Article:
“What did it say?” she asks.
“What did what say?” I ask her.
“I heard you step on the bathroom scale.”
“You never tell me what you weigh,so why should I tell you what I weigh?”
She just looks at me. “That’s different,” she finally says.
“You never ask a woman what she weighs.”
“You just don’t.”
“Then fair is fair, a woman shouldn’t ask a man what he weighs either.”
“That is just plain silly,” she says. Then she gives me her look of concern. The look that says my well-being depends on her knowing what I weight. “Now tell me,” she says, “what did the scale say?”
“It said I am down three ounces.”
At first she accepts this – but she knows me too well.
“And the pounds?” she asks.
“I figure, if I take care of the ounces, the pounds will take care of themselves.”
“C’mon, ‘fess up, how much weight have you gained over the winter?”
I refuse to tell her.
I am not comfortable that she can keep secrets from me but I cannot keep secrets from her, especially about things that I am reluctant to divulge – even to myself.
I realize there is no such thing as a completely honest relationship. How could there be? We all tell little white lies and withholds crucial facts. Everyone does this but it is not something we do out of malice, rather we do it out of love.
Face it, our little secrets are what make us more attractive to each other. Because nothing can be more alluring than what is left to the imagination. It is why Victoria keeps her secret. Even leaving so little to the imagination works – because what little it leaves possess the greatest power of all.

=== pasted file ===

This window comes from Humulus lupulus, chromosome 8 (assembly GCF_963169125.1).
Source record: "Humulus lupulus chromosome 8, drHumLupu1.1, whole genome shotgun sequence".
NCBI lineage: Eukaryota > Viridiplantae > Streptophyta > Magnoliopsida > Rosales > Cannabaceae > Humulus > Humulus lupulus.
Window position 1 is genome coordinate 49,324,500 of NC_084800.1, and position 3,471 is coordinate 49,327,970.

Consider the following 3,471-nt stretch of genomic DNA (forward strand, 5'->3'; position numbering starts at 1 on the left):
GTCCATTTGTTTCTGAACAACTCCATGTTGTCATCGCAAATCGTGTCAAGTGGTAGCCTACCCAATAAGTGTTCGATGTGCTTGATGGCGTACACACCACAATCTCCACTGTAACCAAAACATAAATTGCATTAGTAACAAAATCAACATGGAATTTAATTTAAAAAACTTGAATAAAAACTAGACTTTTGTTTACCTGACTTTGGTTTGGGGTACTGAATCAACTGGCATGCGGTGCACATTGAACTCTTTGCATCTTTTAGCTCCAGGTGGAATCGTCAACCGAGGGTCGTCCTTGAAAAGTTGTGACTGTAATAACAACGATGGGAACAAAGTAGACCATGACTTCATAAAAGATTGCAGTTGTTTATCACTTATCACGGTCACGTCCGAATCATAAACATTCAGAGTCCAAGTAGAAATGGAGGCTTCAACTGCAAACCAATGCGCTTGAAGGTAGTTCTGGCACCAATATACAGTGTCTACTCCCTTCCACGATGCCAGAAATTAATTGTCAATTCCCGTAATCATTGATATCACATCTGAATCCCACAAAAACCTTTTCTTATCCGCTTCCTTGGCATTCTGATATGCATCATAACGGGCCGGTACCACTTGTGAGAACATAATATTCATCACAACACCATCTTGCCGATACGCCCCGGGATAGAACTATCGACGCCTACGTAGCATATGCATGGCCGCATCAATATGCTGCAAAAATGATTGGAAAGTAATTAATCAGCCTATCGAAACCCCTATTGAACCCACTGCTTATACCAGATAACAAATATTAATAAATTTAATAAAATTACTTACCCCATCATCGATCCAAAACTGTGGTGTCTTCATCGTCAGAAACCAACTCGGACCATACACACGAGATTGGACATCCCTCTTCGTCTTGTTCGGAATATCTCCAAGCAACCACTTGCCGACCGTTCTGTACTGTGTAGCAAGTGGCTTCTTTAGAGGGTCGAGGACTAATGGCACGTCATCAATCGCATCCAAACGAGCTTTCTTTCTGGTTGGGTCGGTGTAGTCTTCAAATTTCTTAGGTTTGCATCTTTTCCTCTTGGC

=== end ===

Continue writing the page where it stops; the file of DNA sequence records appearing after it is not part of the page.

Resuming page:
With me though, things work the other way around. She keeps telling me I reveal too much.
“Don’t tuck your shirt in so tight,” she scolds.
“Why?” I ask.
“Because it make your belly look big.”
“My belly is big,” I tell her.
“But the world doesn’t need to know that,” she says.
So there you have it. I get nagged for revealing some things then nagged again for not revealing others.
Still, the wonderful thing about secrets is the joy in trying to uncover them – and I came very close to knowing how much she weighs once.
We were at her brother’s farm, walking along the driveway that runs between the grain bins and the corn dryer. I was trailing about twenty paces behind, gawking at the machinery, when she stopped suddenly and spun around to face me.
“Nice try,” she said.
That’s when I noticed.
Her left foot hovered over the truck scale. It is a large steel platform where the grain trucks are weighed before and after dumping their load. It can handle tens of thousands of pounds and reports what it finds on a big red screen above the scale – and unlike the one in my bathroom, it is scrupulously honest and accurate to within a pound.